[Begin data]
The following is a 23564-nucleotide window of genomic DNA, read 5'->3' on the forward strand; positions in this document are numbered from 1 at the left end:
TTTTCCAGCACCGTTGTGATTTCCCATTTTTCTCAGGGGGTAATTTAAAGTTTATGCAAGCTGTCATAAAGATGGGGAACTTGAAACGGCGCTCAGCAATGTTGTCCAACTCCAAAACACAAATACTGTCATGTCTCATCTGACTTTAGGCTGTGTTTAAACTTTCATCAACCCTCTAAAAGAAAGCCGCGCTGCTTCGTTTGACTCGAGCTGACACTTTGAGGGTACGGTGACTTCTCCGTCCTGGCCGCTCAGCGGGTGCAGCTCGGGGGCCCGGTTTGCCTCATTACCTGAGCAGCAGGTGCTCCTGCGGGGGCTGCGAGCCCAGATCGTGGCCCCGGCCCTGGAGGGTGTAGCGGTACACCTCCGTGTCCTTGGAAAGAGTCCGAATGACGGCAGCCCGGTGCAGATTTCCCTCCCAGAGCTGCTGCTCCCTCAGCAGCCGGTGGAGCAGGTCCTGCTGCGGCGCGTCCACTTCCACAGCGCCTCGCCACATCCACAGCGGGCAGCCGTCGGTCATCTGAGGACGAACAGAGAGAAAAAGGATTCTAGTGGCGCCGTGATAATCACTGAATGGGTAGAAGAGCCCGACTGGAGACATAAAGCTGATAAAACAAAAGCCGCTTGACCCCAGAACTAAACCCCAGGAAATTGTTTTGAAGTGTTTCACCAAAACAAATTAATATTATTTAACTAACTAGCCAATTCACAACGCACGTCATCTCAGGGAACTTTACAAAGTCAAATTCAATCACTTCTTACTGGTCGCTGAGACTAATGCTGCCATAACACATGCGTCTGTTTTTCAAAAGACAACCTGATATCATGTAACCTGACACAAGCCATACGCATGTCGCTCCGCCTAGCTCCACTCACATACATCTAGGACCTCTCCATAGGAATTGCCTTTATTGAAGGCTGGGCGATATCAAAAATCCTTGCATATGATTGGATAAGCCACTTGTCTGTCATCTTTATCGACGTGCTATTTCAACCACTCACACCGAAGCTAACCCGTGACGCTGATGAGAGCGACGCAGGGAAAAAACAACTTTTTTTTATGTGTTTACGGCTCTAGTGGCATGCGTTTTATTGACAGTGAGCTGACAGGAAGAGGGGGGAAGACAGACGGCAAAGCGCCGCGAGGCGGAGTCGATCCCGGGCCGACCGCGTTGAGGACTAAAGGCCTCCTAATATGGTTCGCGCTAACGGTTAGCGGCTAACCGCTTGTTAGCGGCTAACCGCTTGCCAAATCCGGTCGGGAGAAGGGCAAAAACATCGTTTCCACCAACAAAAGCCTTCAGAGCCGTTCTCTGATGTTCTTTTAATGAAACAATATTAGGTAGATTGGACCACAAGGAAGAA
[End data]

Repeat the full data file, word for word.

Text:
The following is a 23564-nucleotide window of genomic DNA, read 5'->3' on the forward strand; positions in this document are numbered from 1 at the left end:
TTTTCCAGCACCGTTGTGATTTCCCATTTTTCTCAGGGGGTAATTTAAAGTTTATGCAAGCTGTCATAAAGATGGGGAACTTGAAACGGCGCTCAGCAATGTTGTCCAACTCCAAAACACAAATACTGTCATGTCTCATCTGACTTTAGGCTGTGTTTAAACTTTCATCAACCCTCTAAAAGAAAGCCGCGCTGCTTCGTTTGACTCGAGCTGACACTTTGAGGGTACGGTGACTTCTCCGTCCTGGCCGCTCAGCGGGTGCAGCTCGGGGGCCCGGTTTGCCTCATTACCTGAGCAGCAGGTGCTCCTGCGGGGGCTGCGAGCCCAGATCGTGGCCCCGGCCCTGGAGGGTGTAGCGGTACACCTCCGTGTCCTTGGAAAGAGTCCGAATGACGGCAGCCCGGTGCAGATTTCCCTCCCAGAGCTGCTGCTCCCTCAGCAGCCGGTGGAGCAGGTCCTGCTGCGGCGCGTCCACTTCCACAGCGCCTCGCCACATCCACAGCGGGCAGCCGTCGGTCATCTGAGGACGAACAGAGAGAAAAAGGATTCTAGTGGCGCCGTGATAATCACTGAATGGGTAGAAGAGCCCGACTGGAGACATAAAGCTGATAAAACAAAAGCCGCTTGACCCCAGAACTAAACCCCAGGAAATTGTTTTGAAGTGTTTCACCAAAACAAATTAATATTATTTAACTAACTAGCCAATTCACAACGCACGTCATCTCAGGGAACTTTACAAAGTCAAATTCAATCACTTCTTACTGGTCGCTGAGACTAATGCTGCCATAACACATGCGTCTGTTTTTCAAAAGACAACCTGATATCATGTAACCTGACACAAGCCATACGCATGTCGCTCCGCCTAGCTCCACTCACATACATCTAGGACCTCTCCATAGGAATTGCCTTTATTGAAGGCTGGGCGATATCAAAAATCCTTGCATATGATTGGATAAGCCACTTGTCTGTCATCTTTATCGACGTGCTATTTCAACCACTCACACCGAAGCTAACCCGTGACGCTGATGAGAGCGACGCAGGGAAAAAACAACTTTTTTTTATGTGTTTACGGCTCTAGTGGCATGCGTTTTATTGACAGTGAGCTGACAGGAAGAGGGGGGAAGACAGACGGCAAAGCGCCGCGAGGCGGAGTCGATCCCGGGCCGACCGCGTTGAGGACTAAAGGCCTCCTAATATGGTTCGCGCTAACGGTTAGCGGCTAACCGCTTGTTAGCGGCTAACCGCTTGCCAAATCCGGTCGGGAGAAGGGCAAAAACATCGTTTCCACCAACAAAAGCCTTCAGAGCCGTTCTCTGATGTTCTTTTAATGAAACAATATTAGGTAGATTGGACCACAAGGAAGAA